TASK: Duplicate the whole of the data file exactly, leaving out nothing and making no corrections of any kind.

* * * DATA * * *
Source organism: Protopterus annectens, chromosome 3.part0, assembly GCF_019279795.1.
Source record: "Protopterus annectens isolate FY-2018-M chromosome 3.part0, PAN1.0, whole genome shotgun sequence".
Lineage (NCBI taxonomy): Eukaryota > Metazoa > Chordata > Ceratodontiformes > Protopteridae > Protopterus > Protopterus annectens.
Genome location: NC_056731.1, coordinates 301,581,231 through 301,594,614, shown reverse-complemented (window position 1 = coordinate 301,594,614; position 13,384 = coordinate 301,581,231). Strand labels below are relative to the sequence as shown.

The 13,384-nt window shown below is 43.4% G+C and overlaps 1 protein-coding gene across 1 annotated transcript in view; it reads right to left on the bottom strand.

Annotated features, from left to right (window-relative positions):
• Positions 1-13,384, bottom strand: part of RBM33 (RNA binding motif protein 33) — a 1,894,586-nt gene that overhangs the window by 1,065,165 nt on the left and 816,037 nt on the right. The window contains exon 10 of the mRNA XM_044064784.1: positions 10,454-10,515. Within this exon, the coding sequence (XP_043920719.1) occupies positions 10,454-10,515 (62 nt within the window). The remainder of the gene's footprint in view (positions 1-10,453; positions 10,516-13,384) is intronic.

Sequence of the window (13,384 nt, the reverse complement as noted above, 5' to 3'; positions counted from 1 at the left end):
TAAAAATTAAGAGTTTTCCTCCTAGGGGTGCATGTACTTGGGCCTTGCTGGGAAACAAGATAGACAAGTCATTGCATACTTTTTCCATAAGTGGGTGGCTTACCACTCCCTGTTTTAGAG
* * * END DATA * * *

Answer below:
Source organism: Protopterus annectens, chromosome 3.part0, assembly GCF_019279795.1.
Source record: "Protopterus annectens isolate FY-2018-M chromosome 3.part0, PAN1.0, whole genome shotgun sequence".
Lineage (NCBI taxonomy): Eukaryota > Metazoa > Chordata > Ceratodontiformes > Protopteridae > Protopterus > Protopterus annectens.
Genome location: NC_056731.1, coordinates 301,581,231 through 301,594,614, shown reverse-complemented (window position 1 = coordinate 301,594,614; position 13,384 = coordinate 301,581,231). Strand labels below are relative to the sequence as shown.

The 13,384-nt window shown below is 43.4% G+C and overlaps 1 protein-coding gene across 1 annotated transcript in view; it reads right to left on the bottom strand.

Annotated features, from left to right (window-relative positions):
• Positions 1-13,384, bottom strand: part of RBM33 (RNA binding motif protein 33) — a 1,894,586-nt gene that overhangs the window by 1,065,165 nt on the left and 816,037 nt on the right. The window contains exon 10 of the mRNA XM_044064784.1: positions 10,454-10,515. Within this exon, the coding sequence (XP_043920719.1) occupies positions 10,454-10,515 (62 nt within the window). The remainder of the gene's footprint in view (positions 1-10,453; positions 10,516-13,384) is intronic.

Sequence of the window (13,384 nt, the reverse complement as noted above, 5' to 3'; positions counted from 1 at the left end):
TAAAAATTAAGAGTTTTCCTCCTAGGGGTGCATGTACTTGGGCCTTGCTGGGAAACAAGATAGACAAGTCATTGCATACTTTTTCCATAAGTGGGTGGCTTACCACTCCCTGTTTTAGAG